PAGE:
TABLE-US-00008 TABLE 9 Summary of fed-batch fermentation results Specific content (mg/g cell) Final Total HBsAg of HBsAg DCW (g/L) content (mg/L) control 0.51 11.4 5.85 PT 1.29 17.0 22.2 PTK 3.41 17.2 28.8 PS 3.29 15.0 40.0 PSK 5.81 15.2 70.6
Localization of HBsAg in S. cerevisiae
 Immuno-electron microscopy has been proven to be a powerful tool to simultaneously show the precise localization of a protein and the ultra-structure of the organelle and environment wherein it is embedded (Geuze H J, 1999; Binder M et al. 1996). To analyze the localization of HBsAg in the cells, immunogold labeling was carried out by using specific antibodies and secondary antibodies tagged with colloidal gold as an electron-dense marker.
 According to TEM by immune-gold labeling, it was confirmed that there was a difference in localization of HBsAg expressed. In the strains co-expressing HBsAg and PDI1, the intracellular accumulations of the nano-gold particles were observed (FIG. 18-A). On the other hand, the nano-gold particles were spread out in the cells of the PSK strains (FIG. 18-B). It is assumed the mature HBsAg could be translocated to cell membrane via the secretory pathway, and overexpressed HBsAg could be accumulated in the pathway.
 While the invention has been described with respect to the above specific embodiments, it should be recognized that various modifications and changes may be made to the invention by those skilled in the art which also fall within the scope of the invention as defined by the appended claims.
16130DNAArtificial SequenceSynthetic construct (F_Aha1_BamHI as primer for PCR) 1cgcggatcca tggtcgtgaa taacccaaat 30230DNAArtificial SequenceSynthetic construct (R_Aha1_HindIII as primer for PCR) 2cccaagcttt tataatacgg caccaaagcc 30334DNAArtificial SequenceSynthetic construct (F_Scj1_BamHI as primer for PCR) 3cgcggatcca tgattccaaa attatatata catt 34430DNAArtificial SequenceSynthetic construct (R_Scj1_HindIII as primer for PCR) 4cccaagcttc tacaactcat ctttgagcat 30529DNAArtificial SequenceSynthetic construct (F_Sec23_BamHI as primer for PCR) 5cgcggatcca tggacttcga gactaatga 29627DNAArtificial SequenceSynthetic construct (R_Sec23_HindIII as primer for PCR) 6cccaagcttc tatgcctgac cagagac 27730DNAArtificial SequenceSynthetic construct (R_Sec23_XhoI as primer for PCR) 7ccgctcgagc ggctatgcct gaccagagac 30830DNAArtificial SequenceSynthetic construct (F_Trx2_BamHI as primer for PCR) 8cgcggatcca tggtcactca attaaaatcc 30929DNAArtificial SequenceSynthetic construct (R_Trx2_HindIII as primer for PCR) 9cccaagcttc tatacgttgg aagcaatag 291032DNAArtificial SequenceSynthetic construct (R_Trx2_XhoI as primer for PCR) 10ccgctcgagc ggctatacgt tggaagcaat ag 321131DNAArtificial SequenceSynthetic construct (F_Trx2_KpnI as primer for PCR) 11ggggtacccc atggtcactc aattaaaatc c 311233DNAArtificial SequenceSynthetic construct (F_Kex2_ BamHI as primer for PCR) 12cgggatcccg atgaaagtga ggaaatatat tac 331331DNAArtificial SequenceSynthetic construct (R_Kex2_ XhoI as primer for PCR) 13ccgctcgagc ggtcacgatc gtccggaaga t 311435DNAArtificial SequenceSynthetic construct (F_Kex2_XhoI as primer for PCR) 14ccgctcgagc ggatgaaagt gaggaaatat attac 351531DNAArtificial SequenceSynthetic construct (R_Kex2_XhoI as primer for PCR) 15ccgctcgagc ggtcacgatc gtccggaaga t 311629DNAArtificial SequenceSynthetic construct (R_Kex2_XbaI as primer for PCR) 16gctctagagc tcacgatcgt ccggaagat 29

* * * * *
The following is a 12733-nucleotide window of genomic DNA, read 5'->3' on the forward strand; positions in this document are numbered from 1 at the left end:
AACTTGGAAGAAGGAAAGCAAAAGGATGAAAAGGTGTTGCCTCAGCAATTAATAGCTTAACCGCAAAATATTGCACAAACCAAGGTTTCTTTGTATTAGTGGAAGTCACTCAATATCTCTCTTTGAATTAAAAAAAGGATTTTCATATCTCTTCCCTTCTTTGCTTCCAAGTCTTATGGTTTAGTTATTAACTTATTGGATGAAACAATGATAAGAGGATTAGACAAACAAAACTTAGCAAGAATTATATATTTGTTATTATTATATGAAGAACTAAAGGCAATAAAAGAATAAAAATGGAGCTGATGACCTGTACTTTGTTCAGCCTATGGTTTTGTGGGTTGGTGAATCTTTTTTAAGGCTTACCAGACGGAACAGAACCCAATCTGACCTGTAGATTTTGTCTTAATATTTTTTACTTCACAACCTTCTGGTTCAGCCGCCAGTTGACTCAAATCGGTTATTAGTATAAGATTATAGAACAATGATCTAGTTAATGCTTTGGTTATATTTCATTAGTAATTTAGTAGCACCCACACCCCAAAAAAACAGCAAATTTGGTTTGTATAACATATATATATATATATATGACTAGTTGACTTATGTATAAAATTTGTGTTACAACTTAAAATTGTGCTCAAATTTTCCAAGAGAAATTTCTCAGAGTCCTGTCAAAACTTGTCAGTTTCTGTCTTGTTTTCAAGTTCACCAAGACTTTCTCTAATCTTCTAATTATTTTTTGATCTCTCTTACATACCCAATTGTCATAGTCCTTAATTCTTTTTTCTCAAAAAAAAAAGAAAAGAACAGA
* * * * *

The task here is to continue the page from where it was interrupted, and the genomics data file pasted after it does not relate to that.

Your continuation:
Patent applications by Hyung-Kwon Lim, Yongin-Si KR
Patent applications by Jin-Ho Seo, Seoul KR
Patent applications by Yong Cheol Park, Seoul KR
Patent applications by Mogam Biotechnology Research Institute